Are steroids addictive?
The verdict is out, and has been for a while. Steroids can be addictive. Anabolic steroids are synthetic substances related to the testosterone and are illegal in the U.S. Steroids promote the growth of skeletal muscle and are so widespread in sports contests that international agencies fight against their use. And the possible health consequences of steroid abuse (listed below) are numerous.
So how do you know someone is addicted to steroids?
Steroid abusers spend time and (lots of) money obtaining the drugs, which is major indication of the addictive properties of steroids. Despite physical problems or negative effects on social relations, people who use steroids will not stop using steroids. People who abuse steroids can experience withdrawal symptoms including mood swings, fatigue, restlessness, loss of appetite, insomnia, reduced sex drive, steroid cravings and depression that can last for a year or more.
A year or more.
Despite the numerous drawbacks of using anabolic steroids, kids (especially adolescent boys) continue to take steroids or steroid supplements. My theory is that boys use steroids due to low self-esteem. And I’m not buying the line that they need to buff up to be respected.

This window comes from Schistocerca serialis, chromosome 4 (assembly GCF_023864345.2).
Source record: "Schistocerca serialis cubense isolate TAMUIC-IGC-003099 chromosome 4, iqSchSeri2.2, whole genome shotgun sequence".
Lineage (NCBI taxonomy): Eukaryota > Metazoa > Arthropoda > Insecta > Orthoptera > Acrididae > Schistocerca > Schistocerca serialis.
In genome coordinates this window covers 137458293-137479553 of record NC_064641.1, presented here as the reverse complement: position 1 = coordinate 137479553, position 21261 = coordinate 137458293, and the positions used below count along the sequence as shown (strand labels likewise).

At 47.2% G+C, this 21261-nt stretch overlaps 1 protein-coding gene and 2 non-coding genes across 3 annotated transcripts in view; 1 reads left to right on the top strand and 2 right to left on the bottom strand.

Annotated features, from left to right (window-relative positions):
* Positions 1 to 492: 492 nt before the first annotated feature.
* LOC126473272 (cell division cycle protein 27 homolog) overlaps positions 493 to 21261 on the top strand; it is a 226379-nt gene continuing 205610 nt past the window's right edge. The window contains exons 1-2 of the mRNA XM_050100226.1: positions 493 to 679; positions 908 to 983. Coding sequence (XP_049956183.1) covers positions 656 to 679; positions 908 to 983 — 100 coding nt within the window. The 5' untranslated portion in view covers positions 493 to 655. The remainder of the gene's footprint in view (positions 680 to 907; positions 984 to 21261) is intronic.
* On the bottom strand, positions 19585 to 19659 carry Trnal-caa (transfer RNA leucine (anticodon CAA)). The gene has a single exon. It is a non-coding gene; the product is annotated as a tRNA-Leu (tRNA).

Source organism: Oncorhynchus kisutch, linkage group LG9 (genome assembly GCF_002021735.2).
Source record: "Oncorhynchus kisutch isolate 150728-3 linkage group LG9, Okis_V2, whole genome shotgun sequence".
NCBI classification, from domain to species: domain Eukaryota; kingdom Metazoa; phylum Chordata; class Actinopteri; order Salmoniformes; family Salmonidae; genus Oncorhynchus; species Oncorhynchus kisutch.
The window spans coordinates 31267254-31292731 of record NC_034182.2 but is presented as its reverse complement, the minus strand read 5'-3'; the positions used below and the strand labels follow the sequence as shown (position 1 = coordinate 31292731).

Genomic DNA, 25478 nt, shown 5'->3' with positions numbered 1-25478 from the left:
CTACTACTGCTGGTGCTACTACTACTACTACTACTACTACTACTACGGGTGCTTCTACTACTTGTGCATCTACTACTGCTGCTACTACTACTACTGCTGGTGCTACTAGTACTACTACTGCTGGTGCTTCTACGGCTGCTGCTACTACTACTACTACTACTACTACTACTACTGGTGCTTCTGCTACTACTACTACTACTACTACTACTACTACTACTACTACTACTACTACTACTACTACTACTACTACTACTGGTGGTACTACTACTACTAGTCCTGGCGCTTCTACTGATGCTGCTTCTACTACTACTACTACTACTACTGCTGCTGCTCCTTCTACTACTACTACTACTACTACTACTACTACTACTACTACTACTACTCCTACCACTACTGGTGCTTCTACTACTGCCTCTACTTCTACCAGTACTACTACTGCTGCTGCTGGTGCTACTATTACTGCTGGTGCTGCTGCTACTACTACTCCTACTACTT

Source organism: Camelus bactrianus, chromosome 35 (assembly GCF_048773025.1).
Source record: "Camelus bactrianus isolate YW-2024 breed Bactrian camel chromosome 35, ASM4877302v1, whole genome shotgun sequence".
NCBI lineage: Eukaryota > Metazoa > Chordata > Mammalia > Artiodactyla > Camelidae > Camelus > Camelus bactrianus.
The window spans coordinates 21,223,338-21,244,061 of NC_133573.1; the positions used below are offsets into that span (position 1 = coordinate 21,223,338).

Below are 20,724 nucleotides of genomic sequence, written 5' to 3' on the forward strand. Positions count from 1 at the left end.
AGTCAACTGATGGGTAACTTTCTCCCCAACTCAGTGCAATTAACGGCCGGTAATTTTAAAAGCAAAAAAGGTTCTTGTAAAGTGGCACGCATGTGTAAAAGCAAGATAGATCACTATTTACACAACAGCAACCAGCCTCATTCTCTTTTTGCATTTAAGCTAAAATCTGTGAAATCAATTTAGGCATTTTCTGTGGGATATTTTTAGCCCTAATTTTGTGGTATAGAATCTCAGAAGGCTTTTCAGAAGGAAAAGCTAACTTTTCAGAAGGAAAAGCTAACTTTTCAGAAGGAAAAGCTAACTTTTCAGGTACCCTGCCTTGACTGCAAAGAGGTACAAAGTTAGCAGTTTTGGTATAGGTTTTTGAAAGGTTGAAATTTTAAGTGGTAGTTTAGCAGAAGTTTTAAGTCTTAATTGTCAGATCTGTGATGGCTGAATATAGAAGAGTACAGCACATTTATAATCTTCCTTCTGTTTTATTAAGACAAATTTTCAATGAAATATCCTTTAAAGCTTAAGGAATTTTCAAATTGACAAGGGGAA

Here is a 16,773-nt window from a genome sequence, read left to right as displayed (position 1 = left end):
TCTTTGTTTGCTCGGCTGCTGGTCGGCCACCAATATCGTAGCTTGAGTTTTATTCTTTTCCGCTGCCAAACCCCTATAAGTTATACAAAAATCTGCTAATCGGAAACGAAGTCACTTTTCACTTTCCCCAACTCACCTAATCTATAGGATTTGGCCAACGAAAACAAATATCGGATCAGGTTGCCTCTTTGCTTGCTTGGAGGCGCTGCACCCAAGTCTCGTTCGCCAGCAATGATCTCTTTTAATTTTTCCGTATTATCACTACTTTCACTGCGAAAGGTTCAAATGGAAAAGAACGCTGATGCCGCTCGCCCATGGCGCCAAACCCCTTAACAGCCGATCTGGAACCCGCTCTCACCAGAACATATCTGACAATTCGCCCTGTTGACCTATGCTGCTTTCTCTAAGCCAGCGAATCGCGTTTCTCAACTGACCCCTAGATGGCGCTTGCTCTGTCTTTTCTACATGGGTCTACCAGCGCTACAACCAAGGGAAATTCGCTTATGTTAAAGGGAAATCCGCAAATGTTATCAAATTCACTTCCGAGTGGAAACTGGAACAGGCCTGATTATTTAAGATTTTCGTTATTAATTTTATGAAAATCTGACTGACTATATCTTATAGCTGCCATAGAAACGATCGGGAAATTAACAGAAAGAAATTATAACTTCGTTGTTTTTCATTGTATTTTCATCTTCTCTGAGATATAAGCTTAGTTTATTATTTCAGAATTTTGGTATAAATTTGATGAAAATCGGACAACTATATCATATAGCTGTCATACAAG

I think that young men who experience a deep dissatisfaction with their inner lives end up relying on their appearance as the only way to feel good about themselves. Sure, the “buff = tough” concept might be a product of the films, television shows and media images fed to our culture. But each of us are responsible for our own actions regardless of cultural standards. What these boys need to do is change the way they see their bodies and how they think about themselves.
How can teens find help?
Teens who chronically use anabolic steroids can talk to a parent, coach, religious leader, guidance counselor, therapist, or an adult friend about their use. A trusted adult – someone who supports- can help young men and women put their body image in perspective and give positive feedback about skills and abilities. Teens addicted to steroids can also find treatment by using the U.S. government’s addiction treatment locator or by calling a teen crisis hotline (under social services in the yellow pages).
What do you think? Should teens be held responsible for steroid use? Are the pressures adolescent boys endure justification enough for use? How can teens turn self-image around?